13 and Up? Really!?

Amazing app! I agree with the second review on here; 13 and up, really? My daughter downloaded this app for my phone and eventually I let her get an account too... Continue reading
Teen, 13 years old Written byTara_D01 June 2, 2014

Not Good For Kids

I am a 13 year old who had an Instagram. Instagram is BAD. I was exposed to very bad things. I was hacked multiple times and my hacker followed very inappropria... Continue reading
Kid, 12 years old June 22, 2012

...

There are a lot of sick people on this app, just looking for someone innocent. I would not suggest this app for kids.

What's it about?

All users can view popular photos and videos shared by other users on INSTAGRAM. Users who create logins also can share their own photos and videos, which can be seconds long or as long as 60 minutes. You can also livestream video, which will disappear after the stream ends, or share private photos that will disappear.

If you create a collection of videos, you can have a channel that other users can subscribe to on a feature called IGTV. After taking or choosing a photo, you can modify the lighting, contrast, and color with preset effects, which usually make the photo look high-quality and interesting. You also can add a border, blur effects, and change brightness. Users then add a caption, share the photo on Instagram and, if desired, via email or other social networks. Photos and videos are public by default, but you can choose to make your posts private in settings, as well as choose to share photos and videos with 15 or fewer friends via Instagram Direct. People can also save other users' photos.

Similar to Snapchat, Instagram offers "Stories," where users can post a series of photos or videos strung together; these last only 24 hours. Like TikTok, Instagram also offers "Reels," where users can create 15-second videos with music, filters, and visual effects. Users can remove followers, turn off comments, and like others' comments. The term "Finsta" applies to accounts kids use under made-up names, where they share content they want to share only with certain people. Finsta accounts are also used to post racier content and bully people. When you're active in the app, a green status dot is visible next to your name -- i.e., visible to your friends; you can turn that feature off in settings.

Is it any good?

This social network offers the cool photo effects of Hipstamatic powerfully combined with the social seduction of Facebook, the popularity filter of Reddit, the hashtag and follower sharing models of Twitter, the music-based videos of TikTok, and the curse and blessing of commentary on YouTube -- and that's just within the app. Instagram makes your photos and videos look cool and then makes it easy to share them instantly, across multiple platforms, allowing you to broadcast how #awesome your life is right now. The competition for cool can get a little tiresome (the comments are full of users seeking followers), and  -- as with any huge social app -- it's  an enormous mixed bag with a dark underbelly.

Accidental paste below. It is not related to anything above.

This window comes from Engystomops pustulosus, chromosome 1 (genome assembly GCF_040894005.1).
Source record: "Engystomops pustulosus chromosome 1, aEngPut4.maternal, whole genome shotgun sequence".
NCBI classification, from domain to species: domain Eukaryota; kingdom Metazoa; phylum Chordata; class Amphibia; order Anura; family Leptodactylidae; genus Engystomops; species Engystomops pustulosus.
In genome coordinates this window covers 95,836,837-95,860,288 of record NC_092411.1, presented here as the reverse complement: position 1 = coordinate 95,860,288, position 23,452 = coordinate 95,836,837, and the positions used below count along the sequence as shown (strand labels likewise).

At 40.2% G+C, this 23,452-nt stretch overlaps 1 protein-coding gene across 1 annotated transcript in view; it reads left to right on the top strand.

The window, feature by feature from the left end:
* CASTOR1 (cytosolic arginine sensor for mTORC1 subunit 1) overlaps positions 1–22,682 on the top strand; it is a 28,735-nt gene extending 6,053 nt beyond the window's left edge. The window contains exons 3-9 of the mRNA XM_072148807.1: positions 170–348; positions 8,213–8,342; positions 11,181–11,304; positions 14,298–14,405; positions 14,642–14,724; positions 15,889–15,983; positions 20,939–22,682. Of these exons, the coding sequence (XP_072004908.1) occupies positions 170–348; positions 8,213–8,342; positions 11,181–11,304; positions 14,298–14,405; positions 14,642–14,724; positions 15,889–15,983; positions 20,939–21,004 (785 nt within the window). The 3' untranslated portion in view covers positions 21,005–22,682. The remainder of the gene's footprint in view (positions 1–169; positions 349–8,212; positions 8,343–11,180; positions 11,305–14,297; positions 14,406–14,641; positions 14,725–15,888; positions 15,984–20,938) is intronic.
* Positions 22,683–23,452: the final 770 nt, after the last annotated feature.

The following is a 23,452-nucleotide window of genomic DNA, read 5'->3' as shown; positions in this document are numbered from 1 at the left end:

It's admirable that you can create notifications to remind you of how much time you've spent on the app each day, but each new feature -- like Stories, Reels, and the Shop -- seems intended to keep you scrolling forever. As with any social network, it's helpful to talk to kids about privacy settings and mindful sharing, since things shared on the internet can follow you forever. Overall, Instagram does a remarkable job of implementing a neat idea with an easy and fast interface, all for free. But the endless features, disappearing messages, and default to public accounts can make it tricky for parents to monitor. 

Talk to your kids about ...

  • Families can talk about being smart about what and how they share on Instagram and online in general. We have some great tips on safety and being a good digital citizen.

  • Discuss online advertising and shopping. How do you know that something is an ad? What about when your favorite Insta star says a product is good? Is shopping from within the app OK?

  • Talk about using features responsibly. Is it OK to livestream? How can you use the polling stickers in a fun way that won't hurt any feelings?

  • Talk about the music used in Reels and apps like TikTok. What are the family's rules around music? What about dancing in videos?

App details

  • Devices: iPhone, iPod Touch, iPad, Android
  • Subjects: Arts: photography
  • Skills: Creativity: producing new content
    Communication: conveying messages effectively, friendship building, multiple forms of expression
    Tech Skills: digital creation, social media
  • Price: Free
  • Pricing structure: Free
  • Release date: April 21, 2012
  • Category: Photo & Video
  • Size: 12.70 MB
  • Publisher: Instagram, Inc.
  • Version: 2.4.0
  • Minimum software requirements: IOS 3.1.2 or later; Android 2.2 and up
  • Last updated: June 7, 2021